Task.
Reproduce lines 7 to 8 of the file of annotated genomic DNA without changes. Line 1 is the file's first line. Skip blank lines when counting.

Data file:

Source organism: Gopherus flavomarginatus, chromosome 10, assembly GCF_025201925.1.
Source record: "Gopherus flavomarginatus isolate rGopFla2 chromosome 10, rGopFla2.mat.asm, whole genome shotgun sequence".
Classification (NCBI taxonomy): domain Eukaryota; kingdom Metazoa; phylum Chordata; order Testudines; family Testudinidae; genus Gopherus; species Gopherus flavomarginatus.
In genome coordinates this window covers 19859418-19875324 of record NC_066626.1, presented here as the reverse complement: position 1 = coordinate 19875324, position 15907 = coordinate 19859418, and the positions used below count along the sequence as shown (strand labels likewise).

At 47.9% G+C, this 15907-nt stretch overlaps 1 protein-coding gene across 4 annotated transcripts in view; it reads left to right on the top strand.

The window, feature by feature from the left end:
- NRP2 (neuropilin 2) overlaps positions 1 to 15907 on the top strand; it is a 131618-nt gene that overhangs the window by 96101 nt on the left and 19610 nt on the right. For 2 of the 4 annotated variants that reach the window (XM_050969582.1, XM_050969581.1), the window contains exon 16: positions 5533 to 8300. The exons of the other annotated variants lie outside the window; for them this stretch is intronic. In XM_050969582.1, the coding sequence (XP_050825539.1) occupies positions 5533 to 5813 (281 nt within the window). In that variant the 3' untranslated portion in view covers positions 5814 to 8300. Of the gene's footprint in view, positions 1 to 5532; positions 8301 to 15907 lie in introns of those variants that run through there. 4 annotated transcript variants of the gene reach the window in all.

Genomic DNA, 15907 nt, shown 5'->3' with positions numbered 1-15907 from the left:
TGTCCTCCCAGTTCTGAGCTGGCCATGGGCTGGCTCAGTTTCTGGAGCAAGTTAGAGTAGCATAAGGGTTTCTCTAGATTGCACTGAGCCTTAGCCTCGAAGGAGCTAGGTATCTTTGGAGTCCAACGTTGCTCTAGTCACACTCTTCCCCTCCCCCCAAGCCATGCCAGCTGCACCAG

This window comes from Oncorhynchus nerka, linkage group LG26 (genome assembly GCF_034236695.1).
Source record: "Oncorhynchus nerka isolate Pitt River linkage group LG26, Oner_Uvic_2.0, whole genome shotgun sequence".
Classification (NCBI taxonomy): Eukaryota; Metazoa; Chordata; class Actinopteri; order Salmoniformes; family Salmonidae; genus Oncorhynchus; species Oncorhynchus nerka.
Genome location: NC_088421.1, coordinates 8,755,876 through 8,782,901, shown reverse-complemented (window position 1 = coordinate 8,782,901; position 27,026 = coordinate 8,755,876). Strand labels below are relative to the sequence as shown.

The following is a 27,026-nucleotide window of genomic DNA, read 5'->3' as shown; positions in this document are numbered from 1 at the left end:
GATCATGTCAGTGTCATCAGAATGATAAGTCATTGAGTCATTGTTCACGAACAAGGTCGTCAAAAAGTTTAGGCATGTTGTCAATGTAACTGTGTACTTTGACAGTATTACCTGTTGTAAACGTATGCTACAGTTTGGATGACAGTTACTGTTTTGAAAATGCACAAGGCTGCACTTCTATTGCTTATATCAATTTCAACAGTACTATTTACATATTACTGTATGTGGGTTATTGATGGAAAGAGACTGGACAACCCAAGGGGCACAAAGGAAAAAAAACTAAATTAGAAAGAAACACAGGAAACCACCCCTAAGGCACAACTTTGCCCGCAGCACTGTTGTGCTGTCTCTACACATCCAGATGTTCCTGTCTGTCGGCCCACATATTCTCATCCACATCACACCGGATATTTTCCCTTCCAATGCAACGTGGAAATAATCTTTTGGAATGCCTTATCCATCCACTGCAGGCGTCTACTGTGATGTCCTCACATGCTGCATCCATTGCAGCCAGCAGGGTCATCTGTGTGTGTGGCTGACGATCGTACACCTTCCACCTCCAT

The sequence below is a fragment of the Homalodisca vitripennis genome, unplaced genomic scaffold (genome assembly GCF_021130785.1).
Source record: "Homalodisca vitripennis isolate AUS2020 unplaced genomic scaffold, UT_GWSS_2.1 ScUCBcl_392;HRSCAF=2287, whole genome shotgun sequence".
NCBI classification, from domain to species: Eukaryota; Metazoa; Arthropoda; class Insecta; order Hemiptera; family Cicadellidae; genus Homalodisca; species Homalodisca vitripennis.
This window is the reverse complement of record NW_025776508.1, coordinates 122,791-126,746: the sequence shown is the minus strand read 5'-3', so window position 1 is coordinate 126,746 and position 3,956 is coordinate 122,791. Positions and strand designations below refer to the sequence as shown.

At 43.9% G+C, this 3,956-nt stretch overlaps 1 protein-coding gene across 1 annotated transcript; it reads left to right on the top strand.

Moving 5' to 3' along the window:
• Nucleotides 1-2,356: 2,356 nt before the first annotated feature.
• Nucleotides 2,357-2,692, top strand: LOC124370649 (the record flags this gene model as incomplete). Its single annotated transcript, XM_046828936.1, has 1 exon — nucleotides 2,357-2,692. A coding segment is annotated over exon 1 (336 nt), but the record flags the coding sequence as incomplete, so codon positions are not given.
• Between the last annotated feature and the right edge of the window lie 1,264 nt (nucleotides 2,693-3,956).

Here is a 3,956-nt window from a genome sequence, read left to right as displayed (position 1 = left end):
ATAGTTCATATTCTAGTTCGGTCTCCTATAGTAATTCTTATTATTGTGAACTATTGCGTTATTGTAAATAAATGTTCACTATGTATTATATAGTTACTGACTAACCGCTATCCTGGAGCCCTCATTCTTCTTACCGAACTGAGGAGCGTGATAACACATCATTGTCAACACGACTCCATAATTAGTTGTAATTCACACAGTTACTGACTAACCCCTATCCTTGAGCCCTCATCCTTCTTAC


- NRP2 (neuropilin 2) overlaps positions 1 to 15907 on the top strand; it is a 131618-nt gene that overhangs the window by 96101 nt on the left and 19610 nt on the right. For 2 of the 4 annotated variants that reach the window (XM_050969582.1, XM_050969581.1), the window contains exon 16: positions 5533 to 8300. The exons of the other annotated variants lie outside the window; for them this stretch is intronic. In XM_050969582.1, the coding sequence (XP_050825539.1) occupies positions 5533 to 5813 (281 nt within the window). In that variant the 3' untranslated portion in view covers positions 5814 to 8300. Of the gene's footprint in view, positions 1 to 5532; positions 8301 to 15907 lie in introns of those variants that run through there. 4 annotated transcript variants of the gene reach the window in all.

Genomic DNA, 15907 nt, shown 5'->3' with positions numbered 1-15907 from the left: